Germans should invest their savings in emerging-market funds to bolster their pensions rather than accept the low interest rates lenders offer on deposits, Juergen Fitschen, co-chief executive officer of Deutsche Bank AG (DBK), said.
“We have a sustainable overhang of deposits in Germany,” Fitschen said at a conference in Frankfurt today. “It isn’t good for young emerging markets to be investing their surpluses in mature markets. Capital should go the other direction.”
German deposits have swollen as consumers shy from investing amid the European sovereign debt crisis and as savers abroad transfer funds to the euro area’s perceived safe haven. The country’s economy risks becoming less competitive if a culture of risk-aversion sets in, said Fitschen, 64.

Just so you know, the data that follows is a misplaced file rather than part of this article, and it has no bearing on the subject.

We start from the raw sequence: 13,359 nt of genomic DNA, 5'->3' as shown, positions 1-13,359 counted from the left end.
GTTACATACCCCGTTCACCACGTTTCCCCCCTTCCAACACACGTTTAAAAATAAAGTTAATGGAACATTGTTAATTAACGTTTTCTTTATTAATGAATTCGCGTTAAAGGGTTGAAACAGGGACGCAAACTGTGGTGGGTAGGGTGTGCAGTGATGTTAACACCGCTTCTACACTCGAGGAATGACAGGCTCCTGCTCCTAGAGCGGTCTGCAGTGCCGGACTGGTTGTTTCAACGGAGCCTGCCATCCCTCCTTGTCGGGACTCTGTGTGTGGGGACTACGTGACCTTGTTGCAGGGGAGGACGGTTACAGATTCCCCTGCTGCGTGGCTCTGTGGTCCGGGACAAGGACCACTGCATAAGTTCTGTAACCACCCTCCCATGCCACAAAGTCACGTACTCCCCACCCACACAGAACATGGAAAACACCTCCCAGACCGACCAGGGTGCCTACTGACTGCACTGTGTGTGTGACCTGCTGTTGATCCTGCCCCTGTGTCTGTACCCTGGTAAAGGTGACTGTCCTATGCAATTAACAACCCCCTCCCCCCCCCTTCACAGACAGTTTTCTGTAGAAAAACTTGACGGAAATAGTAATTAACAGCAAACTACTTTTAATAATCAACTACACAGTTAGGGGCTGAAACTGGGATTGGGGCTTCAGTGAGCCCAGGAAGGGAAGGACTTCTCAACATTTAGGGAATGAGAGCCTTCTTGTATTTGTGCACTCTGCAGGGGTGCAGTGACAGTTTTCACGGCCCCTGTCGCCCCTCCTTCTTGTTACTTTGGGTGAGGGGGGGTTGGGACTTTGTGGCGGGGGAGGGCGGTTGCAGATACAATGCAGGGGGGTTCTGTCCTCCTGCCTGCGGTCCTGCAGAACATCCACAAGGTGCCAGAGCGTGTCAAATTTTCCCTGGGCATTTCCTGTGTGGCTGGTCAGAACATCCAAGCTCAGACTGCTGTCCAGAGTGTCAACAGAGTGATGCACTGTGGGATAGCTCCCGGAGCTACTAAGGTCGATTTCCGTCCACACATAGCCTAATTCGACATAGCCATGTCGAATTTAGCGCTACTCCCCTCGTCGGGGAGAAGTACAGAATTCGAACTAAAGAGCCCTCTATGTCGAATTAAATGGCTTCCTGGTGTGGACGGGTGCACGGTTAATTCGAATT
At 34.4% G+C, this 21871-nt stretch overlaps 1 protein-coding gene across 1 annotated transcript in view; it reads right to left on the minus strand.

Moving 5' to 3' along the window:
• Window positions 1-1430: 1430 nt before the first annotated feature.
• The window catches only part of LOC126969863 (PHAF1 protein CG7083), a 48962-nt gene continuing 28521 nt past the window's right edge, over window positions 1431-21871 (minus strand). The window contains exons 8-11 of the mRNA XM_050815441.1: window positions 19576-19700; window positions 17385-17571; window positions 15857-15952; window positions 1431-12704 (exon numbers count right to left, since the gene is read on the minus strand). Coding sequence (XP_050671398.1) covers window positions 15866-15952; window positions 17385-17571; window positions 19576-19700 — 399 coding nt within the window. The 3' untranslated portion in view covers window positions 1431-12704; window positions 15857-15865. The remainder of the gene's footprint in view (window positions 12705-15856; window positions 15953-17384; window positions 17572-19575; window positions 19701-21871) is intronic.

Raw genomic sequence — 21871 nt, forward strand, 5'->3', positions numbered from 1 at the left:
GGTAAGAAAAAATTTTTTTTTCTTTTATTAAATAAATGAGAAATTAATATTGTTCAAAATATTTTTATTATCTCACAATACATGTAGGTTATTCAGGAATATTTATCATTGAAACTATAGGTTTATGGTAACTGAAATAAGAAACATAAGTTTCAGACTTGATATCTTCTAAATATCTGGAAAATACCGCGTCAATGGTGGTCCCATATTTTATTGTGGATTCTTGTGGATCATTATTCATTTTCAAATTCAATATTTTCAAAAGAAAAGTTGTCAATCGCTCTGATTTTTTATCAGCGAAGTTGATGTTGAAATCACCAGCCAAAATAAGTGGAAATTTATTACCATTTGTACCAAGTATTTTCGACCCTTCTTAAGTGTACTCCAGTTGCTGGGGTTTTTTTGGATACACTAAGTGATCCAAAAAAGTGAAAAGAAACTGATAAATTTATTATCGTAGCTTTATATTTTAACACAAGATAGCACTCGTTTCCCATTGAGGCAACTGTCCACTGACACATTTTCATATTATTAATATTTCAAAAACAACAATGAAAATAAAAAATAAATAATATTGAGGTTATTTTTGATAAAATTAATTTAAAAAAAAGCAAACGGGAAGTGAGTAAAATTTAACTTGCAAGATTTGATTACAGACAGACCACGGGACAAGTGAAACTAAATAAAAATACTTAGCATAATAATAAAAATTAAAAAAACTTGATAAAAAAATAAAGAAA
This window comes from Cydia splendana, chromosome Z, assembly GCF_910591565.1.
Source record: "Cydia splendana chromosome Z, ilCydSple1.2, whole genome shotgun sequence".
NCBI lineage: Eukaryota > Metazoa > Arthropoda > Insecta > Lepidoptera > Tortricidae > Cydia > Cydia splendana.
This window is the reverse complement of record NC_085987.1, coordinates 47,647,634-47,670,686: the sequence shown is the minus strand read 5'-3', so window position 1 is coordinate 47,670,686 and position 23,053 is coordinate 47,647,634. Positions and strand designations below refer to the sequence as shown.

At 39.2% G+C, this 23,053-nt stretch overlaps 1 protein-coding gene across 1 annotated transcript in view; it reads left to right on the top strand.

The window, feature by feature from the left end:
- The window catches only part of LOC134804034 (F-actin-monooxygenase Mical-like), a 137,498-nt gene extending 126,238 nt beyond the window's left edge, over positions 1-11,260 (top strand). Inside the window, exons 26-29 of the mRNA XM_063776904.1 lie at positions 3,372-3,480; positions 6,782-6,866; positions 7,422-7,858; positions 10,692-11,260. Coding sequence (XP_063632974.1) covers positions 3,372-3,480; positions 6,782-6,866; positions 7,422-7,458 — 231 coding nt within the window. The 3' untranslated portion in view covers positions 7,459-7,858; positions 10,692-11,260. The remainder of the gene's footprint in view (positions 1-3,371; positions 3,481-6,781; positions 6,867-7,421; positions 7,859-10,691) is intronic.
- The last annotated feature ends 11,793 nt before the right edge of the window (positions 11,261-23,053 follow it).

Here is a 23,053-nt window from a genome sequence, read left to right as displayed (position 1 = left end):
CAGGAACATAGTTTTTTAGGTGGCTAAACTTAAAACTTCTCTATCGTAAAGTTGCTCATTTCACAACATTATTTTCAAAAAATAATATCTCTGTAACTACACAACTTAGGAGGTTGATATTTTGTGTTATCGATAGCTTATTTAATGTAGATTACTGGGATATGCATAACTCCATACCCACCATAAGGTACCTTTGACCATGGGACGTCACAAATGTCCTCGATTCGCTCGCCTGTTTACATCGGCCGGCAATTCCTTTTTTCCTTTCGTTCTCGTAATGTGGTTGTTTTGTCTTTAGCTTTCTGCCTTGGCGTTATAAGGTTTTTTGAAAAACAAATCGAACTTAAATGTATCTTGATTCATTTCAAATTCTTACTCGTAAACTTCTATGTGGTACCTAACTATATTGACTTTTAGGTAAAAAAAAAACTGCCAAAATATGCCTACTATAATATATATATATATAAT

“We could say we have enough risks in our lives and put our money in accounts at savings and cooperative banks where we’d get no interest but could feel no one could take it away,” he said. “If society wants to take that approach, it will lose competitive dynamic.”
Fitschen also said that while all banks are “welcome” in Germany, “you have to wonder what banks that offer significantly higher interest rates than we do are doing with the money.”
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